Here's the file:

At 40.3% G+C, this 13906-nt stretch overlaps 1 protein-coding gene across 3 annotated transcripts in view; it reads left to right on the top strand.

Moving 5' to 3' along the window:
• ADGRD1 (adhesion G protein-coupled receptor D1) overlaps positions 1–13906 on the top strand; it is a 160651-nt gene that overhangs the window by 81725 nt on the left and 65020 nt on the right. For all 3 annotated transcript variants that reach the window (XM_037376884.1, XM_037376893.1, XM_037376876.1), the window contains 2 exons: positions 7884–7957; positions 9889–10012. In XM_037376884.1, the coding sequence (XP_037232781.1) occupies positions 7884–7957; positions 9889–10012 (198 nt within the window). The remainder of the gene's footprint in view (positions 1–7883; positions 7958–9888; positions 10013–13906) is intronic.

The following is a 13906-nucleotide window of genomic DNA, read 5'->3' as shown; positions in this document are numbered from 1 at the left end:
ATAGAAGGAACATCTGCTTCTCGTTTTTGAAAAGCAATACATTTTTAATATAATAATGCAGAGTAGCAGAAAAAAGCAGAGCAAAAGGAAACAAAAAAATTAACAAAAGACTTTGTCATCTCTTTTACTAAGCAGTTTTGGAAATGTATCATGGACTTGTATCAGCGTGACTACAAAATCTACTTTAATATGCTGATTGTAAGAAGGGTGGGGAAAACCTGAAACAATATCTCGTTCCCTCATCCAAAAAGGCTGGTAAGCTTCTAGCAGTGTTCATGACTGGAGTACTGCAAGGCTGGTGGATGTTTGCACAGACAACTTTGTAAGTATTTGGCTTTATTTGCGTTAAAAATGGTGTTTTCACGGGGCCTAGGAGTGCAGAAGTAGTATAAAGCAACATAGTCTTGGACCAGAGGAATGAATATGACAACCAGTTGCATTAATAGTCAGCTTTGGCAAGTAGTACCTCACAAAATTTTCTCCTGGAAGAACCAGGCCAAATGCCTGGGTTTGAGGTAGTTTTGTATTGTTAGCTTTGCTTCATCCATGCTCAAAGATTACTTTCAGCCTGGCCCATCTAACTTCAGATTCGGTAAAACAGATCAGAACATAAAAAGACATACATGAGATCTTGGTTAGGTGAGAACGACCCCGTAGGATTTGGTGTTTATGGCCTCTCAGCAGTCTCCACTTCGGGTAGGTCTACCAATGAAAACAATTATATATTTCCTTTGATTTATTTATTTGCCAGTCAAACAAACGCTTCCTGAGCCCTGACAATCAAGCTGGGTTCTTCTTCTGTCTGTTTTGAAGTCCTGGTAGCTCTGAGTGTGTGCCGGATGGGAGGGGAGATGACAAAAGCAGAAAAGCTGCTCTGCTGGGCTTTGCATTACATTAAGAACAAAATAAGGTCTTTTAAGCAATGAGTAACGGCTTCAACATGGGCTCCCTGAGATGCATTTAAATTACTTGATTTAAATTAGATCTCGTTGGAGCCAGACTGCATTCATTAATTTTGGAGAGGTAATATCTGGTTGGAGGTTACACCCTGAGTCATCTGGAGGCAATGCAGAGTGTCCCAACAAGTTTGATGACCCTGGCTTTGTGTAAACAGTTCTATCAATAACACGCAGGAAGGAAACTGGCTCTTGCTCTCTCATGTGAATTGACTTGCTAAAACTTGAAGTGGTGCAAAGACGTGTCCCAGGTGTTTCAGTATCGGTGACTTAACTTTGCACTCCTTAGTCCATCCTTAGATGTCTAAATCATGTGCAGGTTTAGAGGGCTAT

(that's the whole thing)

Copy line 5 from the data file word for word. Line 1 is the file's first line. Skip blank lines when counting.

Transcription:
ATAGAAGGAACATCTGCTTCTCGTTTTTGAAAAGCAATACATTTTTAATATAATAATGCAGAGTAGCAGAAAAAAGCAGAGCAAAAGGAAACAAAAAAATTAACAAAAGACTTTGTCATCTCTTTTACTAAGCAGTTTTGGAAATGTATCATGGACTTGTATCAGCGTGACTACAAAATCTACTTTAATATGCTGATTGTAAGAAGGGTGGGGAAAACCTGAAACAATATCTCGTTCCCTCATCCAAAAAGGCTGGTAAGCTTCTAGCAGTGTTCATGACTGGAGTACTGCAAGGCTGGTGGATGTTTGCACAGACAACTTTGTAAGTATTTGGCTTTATTTGCGTTAAAAATGGTGTTTTCACGGGGCCTAGGAGTGCAGAAGTAGTATAAAGCAACATAGTCTTGGACCAGAGGAATGAATATGACAACCAGTTGCATTAATAGTCAGCTTTGGCAAGTAGTACCTCACAAAATTTTCTCCTGGAAGAACCAGGCCAAATGCCTGGGTTTGAGGTAGTTTTGTATTGTTAGCTTTGCTTCATCCATGCTCAAAGATTACTTTCAGCCTGGCCCATCTAACTTCAGATTCGGTAAAACAGATCAGAACATAAAAAGACATACATGAGATCTTGGTTAGGTGAGAACGACCCCGTAGGATTTGGTGTTTATGGCCTCTCAGCAGTCTCCACTTCGGGTAGGTCTACCAATGAAAACAATTATATATTTCCTTTGATTTATTTATTTGCCAGTCAAACAAACGCTTCCTGAGCCCTGACAATCAAGCTGGGTTCTTCTTCTGTCTGTTTTGAAGTCCTGGTAGCTCTGAGTGTGTGCCGGATGGGAGGGGAGATGACAAAAGCAGAAAAGCTGCTCTGCTGGGCTTTGCATTACATTAAGAACAAAATAAGGTCTTTTAAGCAATGAGTAACGGCTTCAACATGGGCTCCCTGAGATGCATTTAAATTACTTGATTTAAATTAGATCTCGTTGGAGCCAGACTGCATTCATTAATTTTGGAGAGGTAATATCTGGTTGGAGGTTACACCCTGAGTCATCTGGAGGCAATGCAGAGTGTCCCAACAAGTTTGATGACCCTGGCTTTGTGTAAACAGTTCTATCAATAACACGCAGGAAGGAAACTGGCTCTTGCTCTCTCATGTGAATTGACTTGCTAAAACTTGAAGTGGTGCAAAGACGTGTCCCAGGTGTTTCAGTATCGGTGACTTAACTTTGCACTCCTTAGTCCATCCTTAGATGTCTAAATCATGTGCAGGTTTAGAGGGCTAT